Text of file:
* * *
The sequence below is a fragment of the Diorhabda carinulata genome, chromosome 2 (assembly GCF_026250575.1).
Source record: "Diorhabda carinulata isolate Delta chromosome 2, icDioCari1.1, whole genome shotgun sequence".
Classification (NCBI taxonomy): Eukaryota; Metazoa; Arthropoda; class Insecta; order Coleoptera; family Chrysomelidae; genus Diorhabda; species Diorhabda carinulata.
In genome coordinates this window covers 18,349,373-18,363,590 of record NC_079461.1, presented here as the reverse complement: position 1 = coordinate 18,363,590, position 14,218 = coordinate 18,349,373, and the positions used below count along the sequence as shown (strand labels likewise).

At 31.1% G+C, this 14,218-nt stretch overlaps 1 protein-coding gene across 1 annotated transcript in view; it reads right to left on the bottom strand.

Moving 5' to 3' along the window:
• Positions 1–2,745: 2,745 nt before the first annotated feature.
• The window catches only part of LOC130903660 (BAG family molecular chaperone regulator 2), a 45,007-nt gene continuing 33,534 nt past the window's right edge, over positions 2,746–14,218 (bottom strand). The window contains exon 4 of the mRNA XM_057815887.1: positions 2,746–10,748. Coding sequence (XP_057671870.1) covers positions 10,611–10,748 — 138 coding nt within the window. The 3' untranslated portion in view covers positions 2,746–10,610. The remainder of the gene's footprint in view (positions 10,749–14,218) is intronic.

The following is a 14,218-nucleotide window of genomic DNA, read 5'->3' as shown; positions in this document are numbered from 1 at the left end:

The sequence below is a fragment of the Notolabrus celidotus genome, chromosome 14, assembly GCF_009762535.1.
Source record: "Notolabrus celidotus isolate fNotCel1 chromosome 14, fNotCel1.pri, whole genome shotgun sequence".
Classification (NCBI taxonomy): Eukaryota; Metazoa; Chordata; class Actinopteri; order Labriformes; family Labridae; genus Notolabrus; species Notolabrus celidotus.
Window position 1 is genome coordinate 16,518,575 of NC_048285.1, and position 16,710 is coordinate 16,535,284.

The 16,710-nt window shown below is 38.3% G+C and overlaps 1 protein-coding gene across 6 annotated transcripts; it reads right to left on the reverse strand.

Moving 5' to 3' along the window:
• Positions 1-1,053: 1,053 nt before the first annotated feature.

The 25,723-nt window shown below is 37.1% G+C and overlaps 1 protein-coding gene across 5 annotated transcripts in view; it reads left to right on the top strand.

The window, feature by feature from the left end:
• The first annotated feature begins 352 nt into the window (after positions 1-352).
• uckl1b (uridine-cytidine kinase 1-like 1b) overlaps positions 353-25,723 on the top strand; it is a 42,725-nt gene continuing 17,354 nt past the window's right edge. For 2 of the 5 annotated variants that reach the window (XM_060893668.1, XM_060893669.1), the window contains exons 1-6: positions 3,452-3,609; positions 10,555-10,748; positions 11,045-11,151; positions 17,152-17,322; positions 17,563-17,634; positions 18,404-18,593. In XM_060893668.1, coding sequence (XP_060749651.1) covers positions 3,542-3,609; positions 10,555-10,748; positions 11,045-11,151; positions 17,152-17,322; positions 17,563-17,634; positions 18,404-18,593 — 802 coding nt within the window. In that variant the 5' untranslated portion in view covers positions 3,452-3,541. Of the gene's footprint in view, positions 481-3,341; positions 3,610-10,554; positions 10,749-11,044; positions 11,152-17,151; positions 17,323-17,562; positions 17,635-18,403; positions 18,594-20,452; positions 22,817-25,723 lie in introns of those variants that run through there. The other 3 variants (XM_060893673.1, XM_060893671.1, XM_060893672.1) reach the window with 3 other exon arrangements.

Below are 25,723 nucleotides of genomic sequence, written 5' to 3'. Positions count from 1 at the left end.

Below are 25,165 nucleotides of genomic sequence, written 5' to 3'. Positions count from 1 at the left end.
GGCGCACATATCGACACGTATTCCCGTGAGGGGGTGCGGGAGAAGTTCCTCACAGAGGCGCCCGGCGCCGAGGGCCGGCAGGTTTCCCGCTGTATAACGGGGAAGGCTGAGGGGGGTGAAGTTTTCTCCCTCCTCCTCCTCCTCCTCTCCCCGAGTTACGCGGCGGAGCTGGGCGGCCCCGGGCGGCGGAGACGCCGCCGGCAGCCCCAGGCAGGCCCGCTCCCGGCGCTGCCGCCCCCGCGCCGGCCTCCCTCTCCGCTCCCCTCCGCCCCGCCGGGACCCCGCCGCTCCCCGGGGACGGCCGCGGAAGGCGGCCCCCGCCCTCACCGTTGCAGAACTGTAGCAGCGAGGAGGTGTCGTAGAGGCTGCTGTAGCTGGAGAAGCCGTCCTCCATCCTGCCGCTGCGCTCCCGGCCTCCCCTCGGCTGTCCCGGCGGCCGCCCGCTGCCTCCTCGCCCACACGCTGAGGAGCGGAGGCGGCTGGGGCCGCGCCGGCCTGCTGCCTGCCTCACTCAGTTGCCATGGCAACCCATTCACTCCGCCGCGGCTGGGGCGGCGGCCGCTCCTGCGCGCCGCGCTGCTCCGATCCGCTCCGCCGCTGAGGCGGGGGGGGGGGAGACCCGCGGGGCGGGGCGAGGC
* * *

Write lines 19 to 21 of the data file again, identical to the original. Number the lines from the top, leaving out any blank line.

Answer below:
• The first annotated feature begins 352 nt into the window (after positions 1-352).
• uckl1b (uridine-cytidine kinase 1-like 1b) overlaps positions 353-25,723 on the top strand; it is a 42,725-nt gene continuing 17,354 nt past the window's right edge. For 2 of the 5 annotated variants that reach the window (XM_060893668.1, XM_060893669.1), the window contains exons 1-6: positions 3,452-3,609; positions 10,555-10,748; positions 11,045-11,151; positions 17,152-17,322; positions 17,563-17,634; positions 18,404-18,593. In XM_060893668.1, coding sequence (XP_060749651.1) covers positions 3,542-3,609; positions 10,555-10,748; positions 11,045-11,151; positions 17,152-17,322; positions 17,563-17,634; positions 18,404-18,593 — 802 coding nt within the window. In that variant the 5' untranslated portion in view covers positions 3,452-3,541. Of the gene's footprint in view, positions 481-3,341; positions 3,610-10,554; positions 10,749-11,044; positions 11,152-17,151; positions 17,323-17,562; positions 17,635-18,403; positions 18,594-20,452; positions 22,817-25,723 lie in introns of those variants that run through there. The other 3 variants (XM_060893673.1, XM_060893671.1, XM_060893672.1) reach the window with 3 other exon arrangements.

Below are 25,723 nucleotides of genomic sequence, written 5' to 3'. Positions count from 1 at the left end.